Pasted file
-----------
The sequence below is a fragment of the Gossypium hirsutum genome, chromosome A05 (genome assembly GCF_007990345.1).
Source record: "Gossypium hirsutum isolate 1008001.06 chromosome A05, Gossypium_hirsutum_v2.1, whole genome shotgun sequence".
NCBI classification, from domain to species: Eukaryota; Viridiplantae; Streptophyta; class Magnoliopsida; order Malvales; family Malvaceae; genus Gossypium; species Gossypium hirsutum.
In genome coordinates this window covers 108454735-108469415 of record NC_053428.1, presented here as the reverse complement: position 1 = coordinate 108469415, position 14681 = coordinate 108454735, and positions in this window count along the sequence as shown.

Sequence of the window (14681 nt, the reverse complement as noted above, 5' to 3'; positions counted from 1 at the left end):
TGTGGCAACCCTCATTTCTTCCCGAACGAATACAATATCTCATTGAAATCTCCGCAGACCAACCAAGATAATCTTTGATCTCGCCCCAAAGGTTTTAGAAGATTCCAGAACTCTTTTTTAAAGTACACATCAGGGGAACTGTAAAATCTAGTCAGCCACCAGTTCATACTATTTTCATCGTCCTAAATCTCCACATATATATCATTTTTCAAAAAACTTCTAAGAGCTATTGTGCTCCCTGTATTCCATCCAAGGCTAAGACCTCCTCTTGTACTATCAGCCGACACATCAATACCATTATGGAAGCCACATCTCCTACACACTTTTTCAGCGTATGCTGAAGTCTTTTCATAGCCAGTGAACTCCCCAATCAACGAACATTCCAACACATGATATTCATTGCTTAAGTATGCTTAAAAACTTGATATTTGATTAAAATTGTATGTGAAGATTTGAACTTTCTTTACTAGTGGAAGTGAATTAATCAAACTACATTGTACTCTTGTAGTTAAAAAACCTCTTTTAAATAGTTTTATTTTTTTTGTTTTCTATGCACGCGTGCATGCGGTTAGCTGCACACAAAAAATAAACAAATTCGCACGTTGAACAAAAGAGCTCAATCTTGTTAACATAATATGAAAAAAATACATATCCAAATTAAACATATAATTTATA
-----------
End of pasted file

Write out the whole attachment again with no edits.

The sequence below is a fragment of the Gossypium hirsutum genome, chromosome A05 (genome assembly GCF_007990345.1).
Source record: "Gossypium hirsutum isolate 1008001.06 chromosome A05, Gossypium_hirsutum_v2.1, whole genome shotgun sequence".
NCBI classification, from domain to species: Eukaryota; Viridiplantae; Streptophyta; class Magnoliopsida; order Malvales; family Malvaceae; genus Gossypium; species Gossypium hirsutum.
In genome coordinates this window covers 108454735-108469415 of record NC_053428.1, presented here as the reverse complement: position 1 = coordinate 108469415, position 14681 = coordinate 108454735, and positions in this window count along the sequence as shown.

Sequence of the window (14681 nt, the reverse complement as noted above, 5' to 3'; positions counted from 1 at the left end):
TGTGGCAACCCTCATTTCTTCCCGAACGAATACAATATCTCATTGAAATCTCCGCAGACCAACCAAGATAATCTTTGATCTCGCCCCAAAGGTTTTAGAAGATTCCAGAACTCTTTTTTAAAGTACACATCAGGGGAACTGTAAAATCTAGTCAGCCACCAGTTCATACTATTTTCATCGTCCTAAATCTCCACATATATATCATTTTTCAAAAAACTTCTAAGAGCTATTGTGCTCCCTGTATTCCATCCAAGGCTAAGACCTCCTCTTGTACTATCAGCCGACACATCAATACCATTATGGAAGCCACATCTCCTACACACTTTTTCAGCGTATGCTGAAGTCTTTTCATAGCCAGTGAACTCCCCAATCAACGAACATTCCAACACATGATATTCATTGCTTAAGTATGCTTAAAAACTTGATATTTGATTAAAATTGTATGTGAAGATTTGAACTTTCTTTACTAGTGGAAGTGAATTAATCAAACTACATTGTACTCTTGTAGTTAAAAAACCTCTTTTAAATAGTTTTATTTTTTTTGTTTTCTATGCACGCGTGCATGCGGTTAGCTGCACACAAAAAATAAACAAATTCGCACGTTGAACAAAAGAGCTCAATCTTGTTAACATAATATGAAAAAAATACATATCCAAATTAAACATATAATTTATA